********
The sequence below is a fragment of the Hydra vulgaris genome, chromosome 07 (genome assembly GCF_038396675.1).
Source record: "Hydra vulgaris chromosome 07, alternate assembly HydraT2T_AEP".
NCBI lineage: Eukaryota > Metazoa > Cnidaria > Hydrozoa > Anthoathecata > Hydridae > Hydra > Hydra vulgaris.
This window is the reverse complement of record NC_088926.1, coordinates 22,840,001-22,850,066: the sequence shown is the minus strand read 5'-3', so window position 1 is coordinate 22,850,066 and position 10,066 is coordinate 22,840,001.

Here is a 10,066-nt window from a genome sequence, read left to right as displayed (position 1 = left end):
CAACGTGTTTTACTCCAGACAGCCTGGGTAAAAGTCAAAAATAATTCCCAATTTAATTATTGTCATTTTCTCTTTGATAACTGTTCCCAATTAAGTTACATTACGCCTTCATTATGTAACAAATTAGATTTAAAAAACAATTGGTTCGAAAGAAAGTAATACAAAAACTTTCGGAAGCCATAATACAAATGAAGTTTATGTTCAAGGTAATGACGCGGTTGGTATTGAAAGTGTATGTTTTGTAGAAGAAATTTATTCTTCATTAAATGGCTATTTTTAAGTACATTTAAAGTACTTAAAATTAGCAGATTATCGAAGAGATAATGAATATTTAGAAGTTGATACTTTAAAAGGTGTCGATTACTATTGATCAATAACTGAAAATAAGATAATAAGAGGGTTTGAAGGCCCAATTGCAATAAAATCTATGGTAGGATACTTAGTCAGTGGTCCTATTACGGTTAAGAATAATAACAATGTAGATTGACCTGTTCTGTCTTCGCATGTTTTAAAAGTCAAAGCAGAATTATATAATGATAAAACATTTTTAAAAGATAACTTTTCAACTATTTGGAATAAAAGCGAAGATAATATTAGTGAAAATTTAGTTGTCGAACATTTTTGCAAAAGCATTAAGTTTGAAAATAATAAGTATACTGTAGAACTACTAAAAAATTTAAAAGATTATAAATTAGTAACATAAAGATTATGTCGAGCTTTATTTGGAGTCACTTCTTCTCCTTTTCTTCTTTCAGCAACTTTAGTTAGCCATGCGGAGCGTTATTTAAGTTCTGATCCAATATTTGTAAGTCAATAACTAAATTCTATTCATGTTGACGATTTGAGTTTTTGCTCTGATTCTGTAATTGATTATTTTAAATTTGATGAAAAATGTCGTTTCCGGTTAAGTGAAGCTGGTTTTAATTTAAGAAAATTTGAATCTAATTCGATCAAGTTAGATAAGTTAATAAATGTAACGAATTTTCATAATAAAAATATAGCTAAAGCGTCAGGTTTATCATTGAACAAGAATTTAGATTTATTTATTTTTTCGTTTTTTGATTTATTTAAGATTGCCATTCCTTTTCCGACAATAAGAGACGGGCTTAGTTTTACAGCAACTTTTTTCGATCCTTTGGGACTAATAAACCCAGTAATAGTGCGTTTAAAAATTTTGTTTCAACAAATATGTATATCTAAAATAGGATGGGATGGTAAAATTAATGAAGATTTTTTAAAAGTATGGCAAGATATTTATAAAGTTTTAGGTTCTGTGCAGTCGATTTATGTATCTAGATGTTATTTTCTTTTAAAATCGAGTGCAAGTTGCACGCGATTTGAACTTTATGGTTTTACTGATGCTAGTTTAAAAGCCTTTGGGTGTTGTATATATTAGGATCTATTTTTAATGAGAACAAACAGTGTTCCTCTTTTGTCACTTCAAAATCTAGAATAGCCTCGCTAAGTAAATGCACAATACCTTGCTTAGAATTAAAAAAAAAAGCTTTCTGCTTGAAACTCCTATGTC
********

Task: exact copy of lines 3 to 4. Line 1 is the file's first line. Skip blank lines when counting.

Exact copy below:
NCBI lineage: Eukaryota > Metazoa > Cnidaria > Hydrozoa > Anthoathecata > Hydridae > Hydra > Hydra vulgaris.
This window is the reverse complement of record NC_088926.1, coordinates 22,840,001-22,850,066: the sequence shown is the minus strand read 5'-3', so window position 1 is coordinate 22,850,066 and position 10,066 is coordinate 22,840,001.